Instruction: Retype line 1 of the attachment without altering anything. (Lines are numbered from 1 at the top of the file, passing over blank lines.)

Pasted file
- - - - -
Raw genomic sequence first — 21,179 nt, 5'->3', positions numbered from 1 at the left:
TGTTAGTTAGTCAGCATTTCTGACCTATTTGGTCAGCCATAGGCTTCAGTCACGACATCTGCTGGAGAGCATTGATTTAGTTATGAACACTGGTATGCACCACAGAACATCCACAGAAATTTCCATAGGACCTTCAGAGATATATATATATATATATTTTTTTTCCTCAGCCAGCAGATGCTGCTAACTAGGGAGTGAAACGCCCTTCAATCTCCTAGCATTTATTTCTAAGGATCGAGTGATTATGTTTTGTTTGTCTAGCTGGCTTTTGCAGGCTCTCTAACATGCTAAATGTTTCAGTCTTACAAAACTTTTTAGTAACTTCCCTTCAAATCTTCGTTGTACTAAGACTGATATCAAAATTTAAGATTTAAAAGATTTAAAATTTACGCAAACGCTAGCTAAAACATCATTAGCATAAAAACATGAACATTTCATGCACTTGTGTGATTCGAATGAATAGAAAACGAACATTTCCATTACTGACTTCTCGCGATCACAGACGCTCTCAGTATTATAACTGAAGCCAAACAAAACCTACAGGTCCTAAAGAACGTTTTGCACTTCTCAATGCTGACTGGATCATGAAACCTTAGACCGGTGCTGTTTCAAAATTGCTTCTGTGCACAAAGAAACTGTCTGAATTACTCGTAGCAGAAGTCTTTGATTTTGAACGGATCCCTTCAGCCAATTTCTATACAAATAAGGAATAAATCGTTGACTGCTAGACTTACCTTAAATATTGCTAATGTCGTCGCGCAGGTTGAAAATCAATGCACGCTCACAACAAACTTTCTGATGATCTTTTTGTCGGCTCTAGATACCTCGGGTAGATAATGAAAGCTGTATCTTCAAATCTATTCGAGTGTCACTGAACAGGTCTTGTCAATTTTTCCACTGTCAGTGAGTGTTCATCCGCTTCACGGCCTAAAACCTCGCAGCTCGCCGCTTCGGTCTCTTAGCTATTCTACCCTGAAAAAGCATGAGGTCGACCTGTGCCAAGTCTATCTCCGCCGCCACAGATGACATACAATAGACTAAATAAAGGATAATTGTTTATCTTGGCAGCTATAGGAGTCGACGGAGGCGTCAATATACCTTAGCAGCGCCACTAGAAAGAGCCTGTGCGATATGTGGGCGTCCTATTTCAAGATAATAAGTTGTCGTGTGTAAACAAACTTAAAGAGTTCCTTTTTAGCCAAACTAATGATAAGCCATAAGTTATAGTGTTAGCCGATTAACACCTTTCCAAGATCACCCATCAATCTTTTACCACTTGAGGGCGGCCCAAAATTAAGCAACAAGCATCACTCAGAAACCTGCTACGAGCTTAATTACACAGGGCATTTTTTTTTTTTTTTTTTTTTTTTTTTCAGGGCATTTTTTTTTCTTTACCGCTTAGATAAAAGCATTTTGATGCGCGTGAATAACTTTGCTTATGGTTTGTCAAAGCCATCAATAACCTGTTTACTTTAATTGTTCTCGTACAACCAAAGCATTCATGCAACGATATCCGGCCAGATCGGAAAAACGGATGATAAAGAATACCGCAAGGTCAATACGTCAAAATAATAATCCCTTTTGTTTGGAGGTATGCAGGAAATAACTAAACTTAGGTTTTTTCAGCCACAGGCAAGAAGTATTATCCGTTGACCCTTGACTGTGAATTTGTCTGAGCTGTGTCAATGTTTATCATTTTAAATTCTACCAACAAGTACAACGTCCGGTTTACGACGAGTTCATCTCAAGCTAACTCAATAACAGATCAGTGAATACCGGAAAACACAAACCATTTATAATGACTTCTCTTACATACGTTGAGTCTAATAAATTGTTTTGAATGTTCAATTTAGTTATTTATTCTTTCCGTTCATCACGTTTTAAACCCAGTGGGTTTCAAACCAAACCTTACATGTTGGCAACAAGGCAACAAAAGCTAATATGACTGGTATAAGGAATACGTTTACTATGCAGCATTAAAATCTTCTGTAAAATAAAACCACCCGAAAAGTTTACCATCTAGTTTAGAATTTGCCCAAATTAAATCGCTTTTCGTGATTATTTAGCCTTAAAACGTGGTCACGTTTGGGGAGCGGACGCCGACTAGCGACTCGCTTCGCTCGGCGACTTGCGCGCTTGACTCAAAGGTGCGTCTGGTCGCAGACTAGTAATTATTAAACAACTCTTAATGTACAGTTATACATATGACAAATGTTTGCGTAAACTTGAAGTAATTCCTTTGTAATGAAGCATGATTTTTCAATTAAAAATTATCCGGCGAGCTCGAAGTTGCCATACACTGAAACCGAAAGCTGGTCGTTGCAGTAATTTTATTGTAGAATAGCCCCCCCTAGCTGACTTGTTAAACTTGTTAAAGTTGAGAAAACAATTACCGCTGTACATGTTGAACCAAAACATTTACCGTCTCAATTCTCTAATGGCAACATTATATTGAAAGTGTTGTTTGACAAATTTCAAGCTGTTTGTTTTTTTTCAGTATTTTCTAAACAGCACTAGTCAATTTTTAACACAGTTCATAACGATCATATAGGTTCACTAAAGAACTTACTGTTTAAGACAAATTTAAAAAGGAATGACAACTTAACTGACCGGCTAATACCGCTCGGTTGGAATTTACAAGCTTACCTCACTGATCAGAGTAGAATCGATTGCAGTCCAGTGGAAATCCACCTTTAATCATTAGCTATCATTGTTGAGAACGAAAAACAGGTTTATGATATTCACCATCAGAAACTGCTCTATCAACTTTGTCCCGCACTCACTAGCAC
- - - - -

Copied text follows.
Raw genomic sequence first — 21,179 nt, 5'->3', positions numbered from 1 at the left: